Digital art is no longer limited to artistic expressions. It has crept into our daily lives in the guise of entertainment, from movies to games.
Zen Landscape , a 3D image comprising independent pieces of art, won the grand prize.
Asia Digital Art Award: The First Symposium & Showcase was recently staged in Thailand. It was held to display works associated with digital media technology as well as present winning pieces from last year's Asia Digital Art Awards.
The awards have been held since 2001 with the goal of advancing art with digital content and promoting and discovering talented individuals.
One of the judges, Prof Etsuo Genda from Kyushu University, noted that the award is judged on the concept of fusion between logical thinking and rich artistic feeling based on media technology.
Another judge, Prof Sakai Shigekazu of Waseda University Graduate School, said that way back in the year 2000 it was thought information technology would be a key driver of the world economy in the 21st century. In Japan then, full IT utilisation had led to the creation of culture and art.
"The first 10 years [of the century] have already ended, and now we are at the beginning of the next chapter. With the widespread use of the internet and smartphones, I do believe that digital art does not only provide artistic expression, but it will be more applied in the economic sector," he said.
The award comprises four categories: still image, moving image, interactive art, and entertainment.
Zen-Keshik (Zen Landscape) by Jyari won the grand prize in the still image category, with judges hailing the complexity of the 3D work. A close look at the details reveals the artist created it by assembling many independent artworks, and this high-resolution piece represents "Asianess". The Messenger Of Winter is an image of Fukushima before the nuclear crisis. The artist aims to present the beauty of the city before the disaster.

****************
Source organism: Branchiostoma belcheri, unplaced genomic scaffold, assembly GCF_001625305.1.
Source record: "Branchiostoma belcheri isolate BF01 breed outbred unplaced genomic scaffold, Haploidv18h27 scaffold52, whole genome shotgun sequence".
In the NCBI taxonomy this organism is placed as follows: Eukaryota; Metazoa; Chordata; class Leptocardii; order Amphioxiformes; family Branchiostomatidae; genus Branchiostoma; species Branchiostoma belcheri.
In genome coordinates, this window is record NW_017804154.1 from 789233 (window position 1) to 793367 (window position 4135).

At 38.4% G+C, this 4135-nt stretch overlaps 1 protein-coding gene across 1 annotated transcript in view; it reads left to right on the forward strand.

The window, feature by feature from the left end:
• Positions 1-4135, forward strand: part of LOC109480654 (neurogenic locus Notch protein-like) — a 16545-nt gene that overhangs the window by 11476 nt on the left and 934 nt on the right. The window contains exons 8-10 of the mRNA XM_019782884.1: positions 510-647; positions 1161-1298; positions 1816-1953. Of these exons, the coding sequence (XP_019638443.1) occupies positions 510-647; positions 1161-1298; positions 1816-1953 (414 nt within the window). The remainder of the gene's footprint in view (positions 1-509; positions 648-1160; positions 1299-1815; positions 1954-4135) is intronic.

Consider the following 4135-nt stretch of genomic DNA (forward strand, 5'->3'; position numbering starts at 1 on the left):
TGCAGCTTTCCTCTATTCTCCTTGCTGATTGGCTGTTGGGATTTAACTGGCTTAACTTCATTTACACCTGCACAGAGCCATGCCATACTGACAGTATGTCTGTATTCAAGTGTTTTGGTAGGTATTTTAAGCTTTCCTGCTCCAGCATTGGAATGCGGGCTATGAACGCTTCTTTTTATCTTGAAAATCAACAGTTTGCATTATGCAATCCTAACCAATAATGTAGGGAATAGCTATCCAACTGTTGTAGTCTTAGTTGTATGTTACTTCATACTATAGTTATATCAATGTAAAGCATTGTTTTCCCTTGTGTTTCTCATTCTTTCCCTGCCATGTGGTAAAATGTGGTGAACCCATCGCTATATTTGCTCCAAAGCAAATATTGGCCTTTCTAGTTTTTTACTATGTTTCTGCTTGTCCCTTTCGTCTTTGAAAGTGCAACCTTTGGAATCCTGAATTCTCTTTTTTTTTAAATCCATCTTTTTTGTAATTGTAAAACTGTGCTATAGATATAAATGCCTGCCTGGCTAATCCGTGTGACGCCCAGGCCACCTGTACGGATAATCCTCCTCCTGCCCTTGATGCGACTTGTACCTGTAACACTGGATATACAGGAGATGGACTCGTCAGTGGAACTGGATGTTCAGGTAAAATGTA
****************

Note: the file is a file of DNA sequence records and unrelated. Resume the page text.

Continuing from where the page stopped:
Hiroshima Archive, a digital documentation of the consequences of the Hiroshima atomic bomb, won the interactive prize. It uses Google Earth's virtual globe to display valuable information gathered from sources such as the Hiroshima Peace Memorial Museum, the Hiroshima Jogakuin Gaines Association, and the Hachioji Hibakusha (A-bomb Survivors) Association. The archive promotes a multi-faceted and comprehensive understanding of the reality of atomic bombing. The project collected the accounts of survivors in cooperation with local high school students and nationwide volunteers, which were made available through a "community of records".
The 3D space provides a panoramic view of Hiroshima and access to the survivors' accounts, photos, maps, and other material, together with aerial photos, 3D data, and building models.
How Do You Get In Outside won the moving image grand prize. The project attempts to apply mathematics to calculate the movement of human beings.
These are just some of hundreds of diverse, high quality works of art from Japanese and international artists, and young Thai artists, exhibited at the event.
National Electronics and Computer Technology Centre deputy director Dr Kwan Sitathani said Japan is a model country for digital art that uses computer-created videos and still images. Demand for digital art is increasing both locally and internationally, especially in the entertainment industry, digital content and animation. There are about 25 universities providing digital art curricula at the bachelor's and master's degree levels, and many have international courses. If there is serious support, Thailand can become a hub in this field.
Cute robotic dolls.
The Messenger Of Winter is an impression of Fukushima before the crisis at the nuclear plant.
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